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Columbia Space Shuttle
Shuttle recovered debris
Recovery Efforts in the aftermath

Origin

NASA Space Shuttle Program

Type

Space Shuttle

Effects

Radiates superheated plasma

Downsides

Splinters apart mechanisms

Activation

Air Differential

Collected by

Warehouse 13

Section

Ford-1908

Aisle

Wright-1903

[Source]


OriginEdit

April 1981 – the first shuttle to enter orbit. Twenty-two years of service spread out over 27 missions. Much of the work oversaw experiments, shipping equipment for space laboratories.

February 1, 2003 – Space Shuttle ‘’Columbia’’ disintegrated and killed the seven crew abroad. Insulation foam in the fuel tank broke off during reentry, rattled within the wing section and punctured a hole for superheated gas to enter. Engineers had encountered the problem on previous flights, but decided it would not be addressed by the crew if brought up.

Reports indicated the crew would have suffered loss of consciousness, separation from the seats and blunt force trauma from the helmets before impact. Debris was strewn across Louisiana, Texas and Arkansas after the disaster. Programming was suspended for two years while NASA revised safety protocols.

The flight crew included: Commander Rick D. Husband, U.S. Air Force colonel ; Pilot William C. McCool, U.S. Navy commander; Payload commander Michael P. Anderson, U.S. Air Force lieutenant colonel; Payload specialist Ilan Ramon, Israeli Air Force; Mission specialist Kalpana Chawla, aerospace engineer ; Mission specialist David M. Brown, U.S. Navy captain and Mission specialist Laurel Blair Salton Clark, U.S. Navy captain.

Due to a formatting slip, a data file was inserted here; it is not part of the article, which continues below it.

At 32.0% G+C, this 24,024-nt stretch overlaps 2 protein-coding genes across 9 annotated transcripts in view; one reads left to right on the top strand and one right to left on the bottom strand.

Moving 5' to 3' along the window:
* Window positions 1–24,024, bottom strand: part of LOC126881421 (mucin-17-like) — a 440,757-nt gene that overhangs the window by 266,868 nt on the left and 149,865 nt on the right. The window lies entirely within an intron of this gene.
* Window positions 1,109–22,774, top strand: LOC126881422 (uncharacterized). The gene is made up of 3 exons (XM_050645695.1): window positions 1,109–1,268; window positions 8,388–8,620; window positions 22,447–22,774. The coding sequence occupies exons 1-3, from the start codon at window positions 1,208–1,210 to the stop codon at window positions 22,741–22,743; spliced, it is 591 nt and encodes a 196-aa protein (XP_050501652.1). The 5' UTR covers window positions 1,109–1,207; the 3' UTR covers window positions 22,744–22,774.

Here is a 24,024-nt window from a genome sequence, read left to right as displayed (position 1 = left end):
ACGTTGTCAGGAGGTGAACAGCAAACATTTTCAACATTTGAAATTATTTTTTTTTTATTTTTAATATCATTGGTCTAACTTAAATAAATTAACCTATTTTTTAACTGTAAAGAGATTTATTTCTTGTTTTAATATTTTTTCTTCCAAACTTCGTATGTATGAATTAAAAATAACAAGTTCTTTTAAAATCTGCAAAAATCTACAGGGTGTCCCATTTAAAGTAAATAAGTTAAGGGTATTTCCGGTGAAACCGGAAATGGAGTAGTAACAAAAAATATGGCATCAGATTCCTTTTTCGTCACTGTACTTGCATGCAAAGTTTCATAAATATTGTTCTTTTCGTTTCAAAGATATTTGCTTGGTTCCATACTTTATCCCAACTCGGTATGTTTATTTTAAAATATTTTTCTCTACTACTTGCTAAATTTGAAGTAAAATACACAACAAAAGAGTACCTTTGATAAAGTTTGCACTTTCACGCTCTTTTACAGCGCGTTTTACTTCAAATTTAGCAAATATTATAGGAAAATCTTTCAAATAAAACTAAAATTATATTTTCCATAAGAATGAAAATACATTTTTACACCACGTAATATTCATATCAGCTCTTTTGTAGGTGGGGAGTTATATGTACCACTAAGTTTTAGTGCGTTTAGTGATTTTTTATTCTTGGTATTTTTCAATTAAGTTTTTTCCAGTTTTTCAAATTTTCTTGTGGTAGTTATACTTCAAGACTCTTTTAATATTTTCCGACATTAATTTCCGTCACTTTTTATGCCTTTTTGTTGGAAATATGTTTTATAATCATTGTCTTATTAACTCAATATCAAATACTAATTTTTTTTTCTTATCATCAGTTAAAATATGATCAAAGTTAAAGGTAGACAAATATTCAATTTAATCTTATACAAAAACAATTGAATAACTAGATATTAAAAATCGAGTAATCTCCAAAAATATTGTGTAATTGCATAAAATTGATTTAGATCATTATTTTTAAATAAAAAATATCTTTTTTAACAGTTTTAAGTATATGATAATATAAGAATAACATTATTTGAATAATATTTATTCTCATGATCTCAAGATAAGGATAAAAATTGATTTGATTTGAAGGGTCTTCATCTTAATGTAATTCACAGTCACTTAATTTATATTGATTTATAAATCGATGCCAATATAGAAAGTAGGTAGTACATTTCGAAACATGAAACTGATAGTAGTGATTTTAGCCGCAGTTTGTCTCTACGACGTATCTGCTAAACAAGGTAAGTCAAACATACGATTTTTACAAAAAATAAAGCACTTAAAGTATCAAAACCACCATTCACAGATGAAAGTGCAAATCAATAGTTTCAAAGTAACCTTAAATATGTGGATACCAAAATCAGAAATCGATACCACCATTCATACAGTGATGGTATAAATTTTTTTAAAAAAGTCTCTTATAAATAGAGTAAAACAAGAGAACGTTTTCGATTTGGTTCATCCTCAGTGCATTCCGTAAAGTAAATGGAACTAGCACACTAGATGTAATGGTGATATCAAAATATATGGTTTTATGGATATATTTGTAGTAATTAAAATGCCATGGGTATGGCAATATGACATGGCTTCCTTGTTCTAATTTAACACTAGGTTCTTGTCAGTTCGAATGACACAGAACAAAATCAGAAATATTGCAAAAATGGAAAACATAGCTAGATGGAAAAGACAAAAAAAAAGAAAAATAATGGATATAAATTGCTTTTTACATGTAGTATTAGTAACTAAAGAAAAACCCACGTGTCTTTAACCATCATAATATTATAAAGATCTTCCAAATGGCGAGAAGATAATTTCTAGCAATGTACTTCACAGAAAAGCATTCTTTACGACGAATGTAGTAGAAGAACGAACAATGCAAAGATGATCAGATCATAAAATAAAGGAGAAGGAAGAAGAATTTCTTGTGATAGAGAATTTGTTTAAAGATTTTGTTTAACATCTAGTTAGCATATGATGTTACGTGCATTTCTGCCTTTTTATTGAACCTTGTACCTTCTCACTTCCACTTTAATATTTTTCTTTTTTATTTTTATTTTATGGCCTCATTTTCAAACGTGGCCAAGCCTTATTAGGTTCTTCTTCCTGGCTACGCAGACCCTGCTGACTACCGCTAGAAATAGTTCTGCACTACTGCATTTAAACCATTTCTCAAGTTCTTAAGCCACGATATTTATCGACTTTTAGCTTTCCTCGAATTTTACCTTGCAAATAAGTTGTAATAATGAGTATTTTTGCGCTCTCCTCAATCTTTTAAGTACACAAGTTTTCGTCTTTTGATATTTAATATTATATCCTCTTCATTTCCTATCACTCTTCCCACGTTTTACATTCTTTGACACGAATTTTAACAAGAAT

EffectsEdit

Exerting a strong wave of air pressure movement around pieces will superheat the surrounding air into plasma state. It is hot enough to power experimental generators or burn through high-strength alloys. Any object the pieces contact without heating will quickly shatter into hundreds of irreparable pieces.

StorageEdit

Imbued by the final tragic mission, these pieces constitute around 44% of the remaining shuttle (many more pieces were acquired discretely from private collections and the black market). Due to further wreckage still being found, and the large size of the shuttle, they are all stored together in a shipping container. They remain relatively calm when in large groups and away from air currents.

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